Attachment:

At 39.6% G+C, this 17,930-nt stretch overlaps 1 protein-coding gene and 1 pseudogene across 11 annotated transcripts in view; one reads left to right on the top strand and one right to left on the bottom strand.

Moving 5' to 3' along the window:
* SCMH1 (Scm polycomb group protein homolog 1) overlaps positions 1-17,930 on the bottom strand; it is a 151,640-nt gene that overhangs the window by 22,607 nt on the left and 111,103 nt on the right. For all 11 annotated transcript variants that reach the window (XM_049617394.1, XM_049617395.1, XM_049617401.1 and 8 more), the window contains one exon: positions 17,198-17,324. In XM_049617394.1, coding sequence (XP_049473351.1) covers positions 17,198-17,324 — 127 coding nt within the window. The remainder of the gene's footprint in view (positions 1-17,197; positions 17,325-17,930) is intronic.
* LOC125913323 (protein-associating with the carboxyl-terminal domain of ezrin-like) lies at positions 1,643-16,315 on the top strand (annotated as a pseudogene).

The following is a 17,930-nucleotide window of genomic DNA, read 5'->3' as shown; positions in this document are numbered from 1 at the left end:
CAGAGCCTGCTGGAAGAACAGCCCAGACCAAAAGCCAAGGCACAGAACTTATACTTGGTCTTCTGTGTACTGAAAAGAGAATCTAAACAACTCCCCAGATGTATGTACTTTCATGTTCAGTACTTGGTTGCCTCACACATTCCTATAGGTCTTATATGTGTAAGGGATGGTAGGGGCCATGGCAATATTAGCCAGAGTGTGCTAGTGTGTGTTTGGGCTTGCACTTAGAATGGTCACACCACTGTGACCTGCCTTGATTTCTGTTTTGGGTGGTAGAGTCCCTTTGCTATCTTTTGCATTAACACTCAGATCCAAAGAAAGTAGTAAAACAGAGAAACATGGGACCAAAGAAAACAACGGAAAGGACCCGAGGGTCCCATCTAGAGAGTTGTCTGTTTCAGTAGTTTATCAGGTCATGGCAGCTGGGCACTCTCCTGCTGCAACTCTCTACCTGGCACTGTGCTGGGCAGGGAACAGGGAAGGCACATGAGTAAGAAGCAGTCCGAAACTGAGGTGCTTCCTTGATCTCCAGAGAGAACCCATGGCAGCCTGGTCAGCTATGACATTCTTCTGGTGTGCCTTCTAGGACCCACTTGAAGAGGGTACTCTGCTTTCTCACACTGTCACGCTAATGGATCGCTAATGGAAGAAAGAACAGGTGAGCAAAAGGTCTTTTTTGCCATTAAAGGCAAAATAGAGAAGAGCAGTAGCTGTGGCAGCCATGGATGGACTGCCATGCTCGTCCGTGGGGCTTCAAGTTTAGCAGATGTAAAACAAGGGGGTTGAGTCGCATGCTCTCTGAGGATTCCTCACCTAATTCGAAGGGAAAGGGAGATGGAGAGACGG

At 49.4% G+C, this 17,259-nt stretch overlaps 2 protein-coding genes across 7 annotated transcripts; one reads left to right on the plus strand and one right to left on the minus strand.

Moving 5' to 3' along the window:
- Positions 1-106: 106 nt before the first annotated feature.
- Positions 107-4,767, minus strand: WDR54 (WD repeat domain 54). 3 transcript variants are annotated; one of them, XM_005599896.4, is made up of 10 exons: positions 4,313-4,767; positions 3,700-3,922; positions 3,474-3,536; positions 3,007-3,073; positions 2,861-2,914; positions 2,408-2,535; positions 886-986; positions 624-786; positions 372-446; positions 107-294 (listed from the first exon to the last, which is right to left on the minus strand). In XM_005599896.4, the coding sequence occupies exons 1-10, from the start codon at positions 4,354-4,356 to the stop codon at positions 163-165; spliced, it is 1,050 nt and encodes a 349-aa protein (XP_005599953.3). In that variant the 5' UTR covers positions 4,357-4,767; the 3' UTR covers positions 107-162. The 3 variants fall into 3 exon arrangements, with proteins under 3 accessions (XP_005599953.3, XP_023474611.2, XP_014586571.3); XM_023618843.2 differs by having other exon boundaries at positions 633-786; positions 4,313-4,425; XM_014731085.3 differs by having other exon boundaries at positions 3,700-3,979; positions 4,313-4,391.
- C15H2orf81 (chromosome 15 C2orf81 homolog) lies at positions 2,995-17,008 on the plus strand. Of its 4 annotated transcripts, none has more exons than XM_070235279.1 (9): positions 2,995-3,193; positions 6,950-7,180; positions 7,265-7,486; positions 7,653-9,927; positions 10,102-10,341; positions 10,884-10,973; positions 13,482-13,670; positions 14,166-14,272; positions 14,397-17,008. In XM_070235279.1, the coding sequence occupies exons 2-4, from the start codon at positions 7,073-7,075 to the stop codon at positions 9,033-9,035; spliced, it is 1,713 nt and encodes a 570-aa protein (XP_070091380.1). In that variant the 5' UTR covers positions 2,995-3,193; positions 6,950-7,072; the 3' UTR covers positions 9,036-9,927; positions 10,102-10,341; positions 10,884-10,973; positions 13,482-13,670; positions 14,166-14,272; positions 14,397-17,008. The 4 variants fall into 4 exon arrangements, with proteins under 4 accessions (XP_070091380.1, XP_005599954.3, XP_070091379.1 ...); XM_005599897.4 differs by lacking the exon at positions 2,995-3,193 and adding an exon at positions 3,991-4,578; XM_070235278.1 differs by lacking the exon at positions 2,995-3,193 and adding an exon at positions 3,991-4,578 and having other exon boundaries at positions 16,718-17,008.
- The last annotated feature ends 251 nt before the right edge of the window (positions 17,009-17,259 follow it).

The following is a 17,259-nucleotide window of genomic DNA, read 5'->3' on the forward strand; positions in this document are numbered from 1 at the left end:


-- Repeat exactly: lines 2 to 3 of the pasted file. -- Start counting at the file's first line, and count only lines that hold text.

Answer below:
Moving 5' to 3' along the window:
* SCMH1 (Scm polycomb group protein homolog 1) overlaps positions 1-17,930 on the bottom strand; it is a 151,640-nt gene that overhangs the window by 22,607 nt on the left and 111,103 nt on the right. For all 11 annotated transcript variants that reach the window (XM_049617394.1, XM_049617395.1, XM_049617401.1 and 8 more), the window contains one exon: positions 17,198-17,324. In XM_049617394.1, coding sequence (XP_049473351.1) covers positions 17,198-17,324 — 127 coding nt within the window. The remainder of the gene's footprint in view (positions 1-17,197; positions 17,325-17,930) is intronic.